Depression: Supporting a family member or friend

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Depression: Supporting a family member or friend

Helping someone with depression can be a challenge. If someone in your life has depression, may feel helpless and you may wonder what to do. Learn how to offer support and understanding and how to help your loved one get the resources to cope with depression. With the right approach, depression usually gets better. Here's what you can do.

Learn the signs and symptoms of depression

Depression signs and symptoms vary from person to person. They can include:

  • Feeling sad, down or "empty"
  • Losing interest in activities that were once a source of pleasure
  • Feeling hopeless, worthless or helpless
  • Feeling irritable or restless
  • Changes in appetite, and losing or gaining weight unintentionally
  • Sleeping poorly or oversleeping
  • Feeling fatigued or having decreased energy
  • Having persistent feelings of guilt
  • Having trouble thinking, concentrating or making decisions
  • Having thoughts of suicide
  • Abusing alcohol or drugs

Encourage treatment

People with depression may not recognize or acknowledge that they're depressed. They may not be aware of signs and symptoms of depression, or they may feel too hopeless to address the issue. People with depression may think that how they feel is normal and not the result of a mental health condition. All too often, people feel ashamed about their depression and mistakenly believe they should be able to overcome it with willpower alone. But depression seldom gets better without treatment and may get worse. Help the person you care about recognize the symptoms of depression and get treatment.

  • Talk to the person about what you've noticed and why you're concerned.
  • Explain that depression is a medical condition, not a personal flaw or weakness — and that it usually gets better with treatment.
  • Suggest that the person see a professional — a medical doctor or a mental health provider such as a licensed counselor or psychologist.
  • Offer to help prepare a list of questions for the person to discuss in an initial appointment with a doctor or mental health provider.
  • Express your willingness to help by setting up appointments, going with the person to appointments and attending family therapy sessions.

If your loved one's illness is severe or potentially life-threatening, contact a doctor, a hospital or emergency medical services yourself.

Identify warning signs of worsening depression

Everyone experiences depression differently. You can help your family member or friend by learning how depression affects him or her — and knowing what to do when it gets worse. You can do this by simply observing, or if the person is comfortable talking about depression, ask questions to help you understand.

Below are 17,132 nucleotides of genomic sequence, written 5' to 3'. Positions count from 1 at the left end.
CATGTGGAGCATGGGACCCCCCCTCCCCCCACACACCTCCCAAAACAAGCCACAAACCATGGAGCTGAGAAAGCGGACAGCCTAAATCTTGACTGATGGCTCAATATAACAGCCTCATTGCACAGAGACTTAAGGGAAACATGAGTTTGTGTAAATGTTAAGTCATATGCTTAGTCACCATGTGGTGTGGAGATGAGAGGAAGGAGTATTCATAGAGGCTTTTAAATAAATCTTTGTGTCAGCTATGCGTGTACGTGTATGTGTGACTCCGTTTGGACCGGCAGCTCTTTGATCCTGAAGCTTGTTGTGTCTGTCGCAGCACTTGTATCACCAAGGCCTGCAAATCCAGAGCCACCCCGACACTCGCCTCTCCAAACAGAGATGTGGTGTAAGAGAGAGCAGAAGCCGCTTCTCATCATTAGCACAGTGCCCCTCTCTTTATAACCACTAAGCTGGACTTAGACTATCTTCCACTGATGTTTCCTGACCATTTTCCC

Answers to the following questions can provide you with a guide for understanding how well he or she is doing:

  • What are the typical signs and symptoms of depression in your family member or friend?
  • What behaviors or language do you observe when depression is worse?
  • What behaviors or language do you observe when he or she is doing well?
  • What circumstances trigger episodes of more severe depression?
  • What activities are most helpful when depression worsens?

Worsening depression needs to be treated as soon as possible. Your loved one and his or her doctor or mental health professional need to work together to come up with a plan for what to do when signs and symptoms reach a certain point. This can include a number of things. For example, your friend or family member with depression may need to:

  • Contact his or her doctor to see about adjusting or changing medications
  • See a psychotherapist such as a licensed counselor or psychologist
  • Take self-care steps, such as being sure to eat regular meals, getting extra sleep or exercising

Understand suicide risk

People with depression are at an increased risk of committing suicide. Especially if your friend or family member is severely depressed, you should prepare yourself for the possibility that at some point he or she may feel suicidal. Learn and stay alert for warning signs of suicide, such as talking about suicide, being preoccupied with death, dying or violence, or doing risky or self-destructive things, such as using drugs or driving recklessly.

  • Talk to the person about your concern. Ask if he or she has been thinking about committing suicide or has a plan for how to commit suicide. Having an actual plan indicates a higher likelihood of attempting suicide.
  • Seek help. Contact the person's doctor, mental health provider or other health care professional. Let other family members or close friends know what's going on.
  • Call a suicide hot line number. In the United States, you can reach the toll-free, 24-hour hot line of the National Suicide Prevention Lifeline at 800-273-8255 to talk to a trained counselor.
  • Make sure the person's in a safe environment. If the person with depression lives in your home, you can make it a safer place by eliminating things that could be used to commit suicide. For example, remove or lock up firearms, other weapons and medications.
  • Call 911 or your local emergency number immediately if the person may be in danger of hurting himself or herself, or attempting suicide. Make sure someone stays with that person at all times.

Understand suicide risk

People with depression are at an increased risk of committing suicide. If you believe that a friend or family member is suicidal, you should: